I sat, holding my breath yesterday morning, awaiting the decision from the Supreme Court on the most important case before the bench, Burwell v. Hobby Lobby. As you should know, the case was to determine whether the Free Exercise Clause of the U.S. Constitution and the Religious Freedom Restoration Act (RFRA) can exempt a company from federal government regulations requiring employers to provide contraceptive coverage to their female employees.
In a 5-4 decision, with the majority opinion written by Justice Samuel Alito, the Court gave a narrow ruling that "closely-held corporations" can't be forced to provide contraception. Basically, the Court held that private, family-owned businesses can claim religious exemption to being forced to provide certain contraceptive measures that are designed to end the pregnancy of a fertilized egg; in effect, resulting in abortion. Specifically, Hobby Lobby objected to four of the 20 contraceptive methods in the mandate; pills and devices that can work after conception, including morning after pills and IUDs. Essentially, the Supreme Court has voted that our religious convictions matter, and corporations can have a religious viewpoint under federal law.
I have to admit that tears spontaneously filled my eyes, as I looked heavenward and thanked God. Perhaps He had heard and answered the collective prayers of Christians who asked that we not be forced to compromise our faith. Of course, the skeptics will point out that it was a narrow victory; far from unanimous, and is not a clear mandate from either the Court or the populace. They will argue that women, who wish to receive these methods of birth control, will be denied, and the government was only trying to require businesses to provide a health care option the women need.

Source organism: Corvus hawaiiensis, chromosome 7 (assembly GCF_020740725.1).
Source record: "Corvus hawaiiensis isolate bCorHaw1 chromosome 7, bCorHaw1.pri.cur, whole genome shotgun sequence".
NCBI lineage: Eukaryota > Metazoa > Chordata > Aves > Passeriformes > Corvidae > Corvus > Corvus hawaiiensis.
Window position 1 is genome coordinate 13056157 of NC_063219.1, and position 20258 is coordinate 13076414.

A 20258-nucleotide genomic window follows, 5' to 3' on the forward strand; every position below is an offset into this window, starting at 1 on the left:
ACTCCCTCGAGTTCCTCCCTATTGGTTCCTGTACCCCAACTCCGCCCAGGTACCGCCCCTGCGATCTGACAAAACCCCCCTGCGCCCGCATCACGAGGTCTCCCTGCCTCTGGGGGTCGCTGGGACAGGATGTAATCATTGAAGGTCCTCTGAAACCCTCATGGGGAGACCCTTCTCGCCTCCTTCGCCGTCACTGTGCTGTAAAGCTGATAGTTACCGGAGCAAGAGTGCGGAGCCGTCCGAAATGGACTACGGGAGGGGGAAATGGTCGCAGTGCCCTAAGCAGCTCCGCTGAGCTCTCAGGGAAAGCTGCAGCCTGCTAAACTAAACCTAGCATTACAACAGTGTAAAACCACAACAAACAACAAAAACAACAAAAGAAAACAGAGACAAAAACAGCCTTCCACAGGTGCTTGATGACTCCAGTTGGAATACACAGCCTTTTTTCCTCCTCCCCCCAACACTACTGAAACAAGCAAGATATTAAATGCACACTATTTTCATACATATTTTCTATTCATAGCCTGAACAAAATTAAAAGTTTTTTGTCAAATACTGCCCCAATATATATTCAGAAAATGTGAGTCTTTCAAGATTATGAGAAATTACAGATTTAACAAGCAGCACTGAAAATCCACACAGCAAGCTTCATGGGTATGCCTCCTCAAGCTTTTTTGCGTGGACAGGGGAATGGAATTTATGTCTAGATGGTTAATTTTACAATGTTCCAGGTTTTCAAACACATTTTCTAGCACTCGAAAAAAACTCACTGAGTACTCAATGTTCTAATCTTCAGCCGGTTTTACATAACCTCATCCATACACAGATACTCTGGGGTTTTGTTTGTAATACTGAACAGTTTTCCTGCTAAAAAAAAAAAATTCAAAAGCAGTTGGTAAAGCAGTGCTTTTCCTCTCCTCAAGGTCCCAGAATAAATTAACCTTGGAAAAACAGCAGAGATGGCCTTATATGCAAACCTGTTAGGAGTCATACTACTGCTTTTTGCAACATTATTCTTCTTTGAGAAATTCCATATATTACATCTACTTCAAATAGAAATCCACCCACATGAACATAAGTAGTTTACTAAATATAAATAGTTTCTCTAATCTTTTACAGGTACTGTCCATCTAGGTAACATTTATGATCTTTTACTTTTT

I will admit that I'm a little confused about the dissenting opinion coming from Justice Ginsberg, who saw this as a gender equality issue in the workplace. Already, opponents of the Court decision are misleading the public by saying that employers are exempt from providing all contraception methods. In truth, only four of the twenty were excluded. Then of course, we are hearing a montage of talking points on the injustice towards women, and how this is part of the continued "war on women." But these arguments just don't hold water.
The Court ruled that women who want these contraceptions are not banned from getting them; they have other ways to receive them, like buying them for themselves (as they had been doing for the 30 years before the Affordable Care Act). Or if HHS was so concerned about the availability of free contraceptive methods, why didn't they pay for them? (Of course, if the government paid for them, it would mean the American taxpayer would be footing the bill, right?) In the end, the Court decided that this mandate intruded upon the "individual conscious" of Hobby Lobby's owners, and DID prohibit them from the "free exercise" of their religious beliefs, which is a violation of the First Amendment. It gives me a small glimmer of hope that our national foundation of religious liberty is still holding strong. Keep praying, America!
Joshua 24:15 "But as for me and my house, we will serve the Lord."